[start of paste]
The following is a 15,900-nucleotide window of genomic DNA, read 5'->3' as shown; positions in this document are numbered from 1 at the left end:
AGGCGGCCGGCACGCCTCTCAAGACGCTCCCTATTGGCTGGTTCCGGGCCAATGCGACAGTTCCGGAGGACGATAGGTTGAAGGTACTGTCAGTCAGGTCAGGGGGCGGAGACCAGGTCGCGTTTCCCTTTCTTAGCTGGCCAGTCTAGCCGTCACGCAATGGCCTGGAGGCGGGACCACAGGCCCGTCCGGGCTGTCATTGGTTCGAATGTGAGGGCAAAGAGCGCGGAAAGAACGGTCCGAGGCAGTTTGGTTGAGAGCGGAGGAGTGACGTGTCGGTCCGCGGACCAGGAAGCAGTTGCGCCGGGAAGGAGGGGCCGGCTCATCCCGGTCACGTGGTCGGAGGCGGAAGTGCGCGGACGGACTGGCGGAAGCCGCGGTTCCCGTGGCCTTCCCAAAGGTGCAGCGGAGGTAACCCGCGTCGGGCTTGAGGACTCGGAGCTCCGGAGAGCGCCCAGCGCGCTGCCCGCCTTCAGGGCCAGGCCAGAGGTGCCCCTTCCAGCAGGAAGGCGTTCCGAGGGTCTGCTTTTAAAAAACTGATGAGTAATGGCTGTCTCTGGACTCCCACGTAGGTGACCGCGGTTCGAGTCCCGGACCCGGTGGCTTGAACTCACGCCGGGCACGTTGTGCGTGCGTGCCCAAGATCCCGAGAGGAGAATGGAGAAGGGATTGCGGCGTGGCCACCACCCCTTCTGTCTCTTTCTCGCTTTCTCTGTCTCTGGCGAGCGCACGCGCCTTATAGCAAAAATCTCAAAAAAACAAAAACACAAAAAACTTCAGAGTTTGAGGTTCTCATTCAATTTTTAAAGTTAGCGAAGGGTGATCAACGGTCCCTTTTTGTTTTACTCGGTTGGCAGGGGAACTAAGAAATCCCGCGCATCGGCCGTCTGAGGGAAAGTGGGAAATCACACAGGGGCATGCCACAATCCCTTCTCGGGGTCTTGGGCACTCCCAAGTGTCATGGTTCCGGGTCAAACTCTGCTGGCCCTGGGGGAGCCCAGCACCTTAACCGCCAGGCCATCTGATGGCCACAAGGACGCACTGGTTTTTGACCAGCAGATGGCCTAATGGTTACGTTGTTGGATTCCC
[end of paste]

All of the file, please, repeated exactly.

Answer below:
The following is a 15,900-nucleotide window of genomic DNA, read 5'->3' as shown; positions in this document are numbered from 1 at the left end:
AGGCGGCCGGCACGCCTCTCAAGACGCTCCCTATTGGCTGGTTCCGGGCCAATGCGACAGTTCCGGAGGACGATAGGTTGAAGGTACTGTCAGTCAGGTCAGGGGGCGGAGACCAGGTCGCGTTTCCCTTTCTTAGCTGGCCAGTCTAGCCGTCACGCAATGGCCTGGAGGCGGGACCACAGGCCCGTCCGGGCTGTCATTGGTTCGAATGTGAGGGCAAAGAGCGCGGAAAGAACGGTCCGAGGCAGTTTGGTTGAGAGCGGAGGAGTGACGTGTCGGTCCGCGGACCAGGAAGCAGTTGCGCCGGGAAGGAGGGGCCGGCTCATCCCGGTCACGTGGTCGGAGGCGGAAGTGCGCGGACGGACTGGCGGAAGCCGCGGTTCCCGTGGCCTTCCCAAAGGTGCAGCGGAGGTAACCCGCGTCGGGCTTGAGGACTCGGAGCTCCGGAGAGCGCCCAGCGCGCTGCCCGCCTTCAGGGCCAGGCCAGAGGTGCCCCTTCCAGCAGGAAGGCGTTCCGAGGGTCTGCTTTTAAAAAACTGATGAGTAATGGCTGTCTCTGGACTCCCACGTAGGTGACCGCGGTTCGAGTCCCGGACCCGGTGGCTTGAACTCACGCCGGGCACGTTGTGCGTGCGTGCCCAAGATCCCGAGAGGAGAATGGAGAAGGGATTGCGGCGTGGCCACCACCCCTTCTGTCTCTTTCTCGCTTTCTCTGTCTCTGGCGAGCGCACGCGCCTTATAGCAAAAATCTCAAAAAAACAAAAACACAAAAAACTTCAGAGTTTGAGGTTCTCATTCAATTTTTAAAGTTAGCGAAGGGTGATCAACGGTCCCTTTTTGTTTTACTCGGTTGGCAGGGGAACTAAGAAATCCCGCGCATCGGCCGTCTGAGGGAAAGTGGGAAATCACACAGGGGCATGCCACAATCCCTTCTCGGGGTCTTGGGCACTCCCAAGTGTCATGGTTCCGGGTCAAACTCTGCTGGCCCTGGGGGAGCCCAGCACCTTAACCGCCAGGCCATCTGATGGCCACAAGGACGCACTGGTTTTTGACCAGCAGATGGCCTAATGGTTACGTTGTTGGATTCCC